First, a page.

Visiting Koprivnica, Croatia: Renaissance city of bikes and nettles
The cozy city of Koprivnica is the perfect location to start exploring the northern parts of Continental Croatia. While it is not too small nor too big, it is quite unusual and well-connected to Croatia’s capital city – Zagreb.
Koprivnica connects its history, local nettle food, rock music, and naive art into a tasty bowl of soup seasoned by Auntie Vegeta, the mother of Vegeta spice, which you’ve probably used in your culinary adventures.
This number one Croatian town in bike usage takes you along its memory lane with a boy named Koprivko, a children’s book character from the 14th century. Take him by the hand and discover the town’s abundant history and connection to the nettle plant.
Hop off the bike to warm up with nettle soup or cool down with nettle beer before heading for a local jazz festival or a punk concert. Watch the musketeers bathing in an open-air jacuzzi at Koprivnica’s Medieval Christmas Fair.
Let us take you through Koprivnica’s soul, brimming with Renaissance culture, and enjoy the ride.
In this post, we cover:
- Koprivnica’s location
- Connection to nettles
- Bicycle infrastructure
- Soup tradition
- Naive art
- Music scene
- Renaissance festival
The facts are these…
Getting to know Koprivnica: Croatian nettle town
Koprivnica is located in the northwest of Continental Croatia. It is the center of Podravina region, 90 km or just an hour and a half drive or a train ride from Croatia’s main city, Zagreb.
From Koprivnica, you can reach Rijeka, Osijek, Ljubljana, or Budapest in less than three hours by car. The nearest airport is Franjo Tuđman Airport in Zagreb.
The town of Koprivnica got its name after a stream that flows through the city. Both the stream and the city are said to be named after the stinging nettle plant called kopriva in Croatian.
A legend about the name dates to the 13th century. Bela IV. (Bela the Fourth), the king of Hungary and Croatia, was fleeing from the Mongols to the fortress town Kalnik across the stream running through a town now called Koprivnica. His horse threw him off, and the king fell into a large bush of stinging nettles growing along the stream. Bela was so angry at nettles that he decided the place of his accident would be called “Koprivnica”.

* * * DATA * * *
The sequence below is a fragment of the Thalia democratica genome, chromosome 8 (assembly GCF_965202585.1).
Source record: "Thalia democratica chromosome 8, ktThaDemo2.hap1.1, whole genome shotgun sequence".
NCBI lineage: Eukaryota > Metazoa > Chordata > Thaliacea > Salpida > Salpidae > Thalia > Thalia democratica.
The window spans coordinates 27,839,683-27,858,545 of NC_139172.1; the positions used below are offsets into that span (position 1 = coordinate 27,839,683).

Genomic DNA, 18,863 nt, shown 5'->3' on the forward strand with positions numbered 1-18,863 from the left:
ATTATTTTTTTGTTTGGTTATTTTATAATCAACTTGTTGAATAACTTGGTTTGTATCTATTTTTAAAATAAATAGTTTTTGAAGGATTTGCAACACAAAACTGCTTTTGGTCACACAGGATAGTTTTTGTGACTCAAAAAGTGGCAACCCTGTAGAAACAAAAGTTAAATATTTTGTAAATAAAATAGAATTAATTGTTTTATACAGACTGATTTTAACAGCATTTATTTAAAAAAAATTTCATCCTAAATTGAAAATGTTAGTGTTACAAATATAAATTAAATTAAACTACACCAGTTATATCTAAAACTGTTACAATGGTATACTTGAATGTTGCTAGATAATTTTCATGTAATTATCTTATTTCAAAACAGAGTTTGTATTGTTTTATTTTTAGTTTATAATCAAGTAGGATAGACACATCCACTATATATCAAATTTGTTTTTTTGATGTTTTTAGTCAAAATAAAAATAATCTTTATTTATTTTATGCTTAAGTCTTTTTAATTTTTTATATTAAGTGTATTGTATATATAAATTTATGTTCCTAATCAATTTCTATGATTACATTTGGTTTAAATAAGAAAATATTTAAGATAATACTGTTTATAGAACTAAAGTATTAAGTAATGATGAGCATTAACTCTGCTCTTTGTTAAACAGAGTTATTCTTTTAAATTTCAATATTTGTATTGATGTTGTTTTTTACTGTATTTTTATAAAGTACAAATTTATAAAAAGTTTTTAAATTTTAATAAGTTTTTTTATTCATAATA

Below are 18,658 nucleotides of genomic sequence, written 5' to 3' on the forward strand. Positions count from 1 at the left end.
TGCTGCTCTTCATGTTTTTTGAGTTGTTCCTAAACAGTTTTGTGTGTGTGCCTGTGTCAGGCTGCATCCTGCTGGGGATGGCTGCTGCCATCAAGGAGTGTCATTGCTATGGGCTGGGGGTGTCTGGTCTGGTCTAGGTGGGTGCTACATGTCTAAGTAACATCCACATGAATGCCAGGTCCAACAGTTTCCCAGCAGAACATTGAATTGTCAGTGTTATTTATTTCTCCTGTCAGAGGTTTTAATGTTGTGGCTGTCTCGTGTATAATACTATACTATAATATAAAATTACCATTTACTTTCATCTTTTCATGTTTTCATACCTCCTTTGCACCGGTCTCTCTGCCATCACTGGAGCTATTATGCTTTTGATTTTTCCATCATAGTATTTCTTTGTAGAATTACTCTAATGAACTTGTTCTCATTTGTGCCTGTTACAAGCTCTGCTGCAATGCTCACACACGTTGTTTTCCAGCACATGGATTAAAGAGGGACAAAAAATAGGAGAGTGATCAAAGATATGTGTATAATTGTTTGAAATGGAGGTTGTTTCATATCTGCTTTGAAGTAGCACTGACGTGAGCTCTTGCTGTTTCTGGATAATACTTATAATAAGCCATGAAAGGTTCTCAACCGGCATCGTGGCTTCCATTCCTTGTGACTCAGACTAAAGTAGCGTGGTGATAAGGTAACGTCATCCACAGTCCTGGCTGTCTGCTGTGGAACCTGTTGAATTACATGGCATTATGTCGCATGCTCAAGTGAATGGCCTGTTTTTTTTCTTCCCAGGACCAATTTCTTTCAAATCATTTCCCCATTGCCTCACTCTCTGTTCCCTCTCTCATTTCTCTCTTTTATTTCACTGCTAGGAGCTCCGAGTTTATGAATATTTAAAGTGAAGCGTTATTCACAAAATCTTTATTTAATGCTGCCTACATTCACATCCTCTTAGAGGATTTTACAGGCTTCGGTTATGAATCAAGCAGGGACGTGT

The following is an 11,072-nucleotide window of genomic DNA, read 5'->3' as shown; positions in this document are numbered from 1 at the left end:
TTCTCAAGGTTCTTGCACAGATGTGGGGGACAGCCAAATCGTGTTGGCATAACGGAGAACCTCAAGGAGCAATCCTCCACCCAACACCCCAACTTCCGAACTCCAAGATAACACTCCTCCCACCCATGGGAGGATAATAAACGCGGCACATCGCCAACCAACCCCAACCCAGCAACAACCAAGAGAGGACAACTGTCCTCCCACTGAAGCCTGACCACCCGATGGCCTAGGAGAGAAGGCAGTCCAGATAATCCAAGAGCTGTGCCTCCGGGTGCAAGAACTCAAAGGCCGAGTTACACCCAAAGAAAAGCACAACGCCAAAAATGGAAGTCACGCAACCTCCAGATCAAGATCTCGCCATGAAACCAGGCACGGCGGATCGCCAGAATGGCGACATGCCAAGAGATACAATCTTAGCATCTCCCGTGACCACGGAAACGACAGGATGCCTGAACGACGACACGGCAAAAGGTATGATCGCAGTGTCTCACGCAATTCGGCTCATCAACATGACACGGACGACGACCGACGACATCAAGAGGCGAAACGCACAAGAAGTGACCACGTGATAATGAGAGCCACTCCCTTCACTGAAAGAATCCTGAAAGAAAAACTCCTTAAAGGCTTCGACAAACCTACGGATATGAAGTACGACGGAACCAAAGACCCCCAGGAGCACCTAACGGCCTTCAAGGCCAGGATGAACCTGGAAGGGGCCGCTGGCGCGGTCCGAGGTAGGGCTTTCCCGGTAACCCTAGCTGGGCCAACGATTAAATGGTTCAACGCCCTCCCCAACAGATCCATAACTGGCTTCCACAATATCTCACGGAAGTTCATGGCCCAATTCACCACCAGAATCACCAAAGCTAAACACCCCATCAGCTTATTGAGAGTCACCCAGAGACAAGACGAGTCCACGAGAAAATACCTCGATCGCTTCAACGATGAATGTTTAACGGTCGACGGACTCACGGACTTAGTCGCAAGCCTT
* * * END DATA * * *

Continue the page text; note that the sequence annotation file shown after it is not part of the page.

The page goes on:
Koprivko, a children’s book character coming straight from the 14th-century Koprivnica, is the one to tell you stories about the town as well as legends and myths surrounding other parts of Croatia. Koprivko’s character was also made into a play where he educates kids about ecology and recycling.
Koprivnica is now known for delicious meals and drinks made from the nettle plant. When visiting the town, take a stroll through koprivnički plac. Plac means market in the Kajkavian dialect, while in the standard Croatian language it is called tržnica. View our local guide to buying food at Croatia’s farmer’s market here.
Next to the plac entrance, there is Smutek. At Smutek, you can have a smoothie or a breakfast to-go made from local products sold at the market. They often have a nettle dish or beverage to try.
Go to Pivnica Kraluš for a traditional lunch – nettle soup, gnocchi, or pie! Visit the town during the Renaissance festival in August to try the nettle beer. If you are into food souvenirs, you can buy healthy homemade green pasta like mlinci (traditional Croatian pasta) or kopriva tea made in Koprivnica.
Koprivnica is known as Grad bicikla (Bicycle Town) since it is the number one Croatian town in bike usage and bicycle infrastructure. Koprivnica has the most kilometers of bicycle roads per capita in Croatia.
The city also has an open-air bike museum. In the center, you can find eight bicycle monuments. The first is made by Croatian sculptor Alem Korkut, known for setting his work in public spaces. His bicycle sculpture is right in front of the city hall.
Other sculptures are replicas showing the history of bicycle development. They are scattered around the city center thanks to the oldtimer club Biciklin. Biciklin means bicycle in the Kajkavian dialect, while bicikl is what the rest of Croatia calls bicycle. Once a year, the club organizes a recreational manifestation where their members ride oldtimer bikes.
Koprivnica is also an industry town. Three large factories are situated there: a beer factory Carlsberg, the second largest pharmaceutical producer in Croatia – Belupo and the one Koprivnica is famous for – a food factory Podravka.
The beer factory used to produce its own beer Podravka, but now they fill Tuborg, Carlsberg, and a Croatian beer Pan. In 2014, the Danish queen Margareta II and her husband, Prince Henrik, visited the factory. A special royal Pan beer was made for the occasion.